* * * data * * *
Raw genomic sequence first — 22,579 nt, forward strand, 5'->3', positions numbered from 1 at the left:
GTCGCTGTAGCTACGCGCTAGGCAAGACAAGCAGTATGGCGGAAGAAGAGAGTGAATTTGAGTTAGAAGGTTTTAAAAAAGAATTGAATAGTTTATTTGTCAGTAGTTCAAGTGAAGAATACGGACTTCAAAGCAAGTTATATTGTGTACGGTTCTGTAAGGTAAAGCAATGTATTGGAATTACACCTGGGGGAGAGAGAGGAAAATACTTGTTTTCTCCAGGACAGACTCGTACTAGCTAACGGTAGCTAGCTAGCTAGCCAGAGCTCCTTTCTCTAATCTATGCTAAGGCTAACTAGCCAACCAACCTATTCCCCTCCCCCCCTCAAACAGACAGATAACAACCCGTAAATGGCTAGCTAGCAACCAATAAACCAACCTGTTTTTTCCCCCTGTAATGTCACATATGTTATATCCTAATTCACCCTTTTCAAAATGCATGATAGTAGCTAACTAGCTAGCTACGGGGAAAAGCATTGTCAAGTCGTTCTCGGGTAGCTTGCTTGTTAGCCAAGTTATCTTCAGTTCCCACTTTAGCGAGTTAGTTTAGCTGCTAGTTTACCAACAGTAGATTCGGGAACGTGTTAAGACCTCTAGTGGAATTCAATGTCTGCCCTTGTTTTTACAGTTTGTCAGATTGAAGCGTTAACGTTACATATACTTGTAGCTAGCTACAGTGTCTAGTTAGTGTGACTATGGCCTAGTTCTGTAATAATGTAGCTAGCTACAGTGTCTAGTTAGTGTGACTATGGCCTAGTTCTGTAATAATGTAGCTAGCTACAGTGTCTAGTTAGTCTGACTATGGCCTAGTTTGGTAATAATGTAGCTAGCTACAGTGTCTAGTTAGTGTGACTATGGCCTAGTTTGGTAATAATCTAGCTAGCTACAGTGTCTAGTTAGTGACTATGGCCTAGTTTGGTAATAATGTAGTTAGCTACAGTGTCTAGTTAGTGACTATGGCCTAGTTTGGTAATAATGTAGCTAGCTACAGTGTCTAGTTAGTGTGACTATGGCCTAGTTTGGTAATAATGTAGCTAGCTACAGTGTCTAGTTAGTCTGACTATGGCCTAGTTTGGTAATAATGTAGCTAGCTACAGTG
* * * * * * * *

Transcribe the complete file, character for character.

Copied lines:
Raw genomic sequence first — 22,579 nt, forward strand, 5'->3', positions numbered from 1 at the left:
GTCGCTGTAGCTACGCGCTAGGCAAGACAAGCAGTATGGCGGAAGAAGAGAGTGAATTTGAGTTAGAAGGTTTTAAAAAAGAATTGAATAGTTTATTTGTCAGTAGTTCAAGTGAAGAATACGGACTTCAAAGCAAGTTATATTGTGTACGGTTCTGTAAGGTAAAGCAATGTATTGGAATTACACCTGGGGGAGAGAGAGGAAAATACTTGTTTTCTCCAGGACAGACTCGTACTAGCTAACGGTAGCTAGCTAGCTAGCCAGAGCTCCTTTCTCTAATCTATGCTAAGGCTAACTAGCCAACCAACCTATTCCCCTCCCCCCCTCAAACAGACAGATAACAACCCGTAAATGGCTAGCTAGCAACCAATAAACCAACCTGTTTTTTCCCCCTGTAATGTCACATATGTTATATCCTAATTCACCCTTTTCAAAATGCATGATAGTAGCTAACTAGCTAGCTACGGGGAAAAGCATTGTCAAGTCGTTCTCGGGTAGCTTGCTTGTTAGCCAAGTTATCTTCAGTTCCCACTTTAGCGAGTTAGTTTAGCTGCTAGTTTACCAACAGTAGATTCGGGAACGTGTTAAGACCTCTAGTGGAATTCAATGTCTGCCCTTGTTTTTACAGTTTGTCAGATTGAAGCGTTAACGTTACATATACTTGTAGCTAGCTACAGTGTCTAGTTAGTGTGACTATGGCCTAGTTCTGTAATAATGTAGCTAGCTACAGTGTCTAGTTAGTGTGACTATGGCCTAGTTCTGTAATAATGTAGCTAGCTACAGTGTCTAGTTAGTCTGACTATGGCCTAGTTTGGTAATAATGTAGCTAGCTACAGTGTCTAGTTAGTGTGACTATGGCCTAGTTTGGTAATAATCTAGCTAGCTACAGTGTCTAGTTAGTGACTATGGCCTAGTTTGGTAATAATGTAGTTAGCTACAGTGTCTAGTTAGTGACTATGGCCTAGTTTGGTAATAATGTAGCTAGCTACAGTGTCTAGTTAGTGTGACTATGGCCTAGTTTGGTAATAATGTAGCTAGCTACAGTGTCTAGTTAGTCTGACTATGGCCTAGTTTGGTAATAATGTAGCTAGCTACAGTG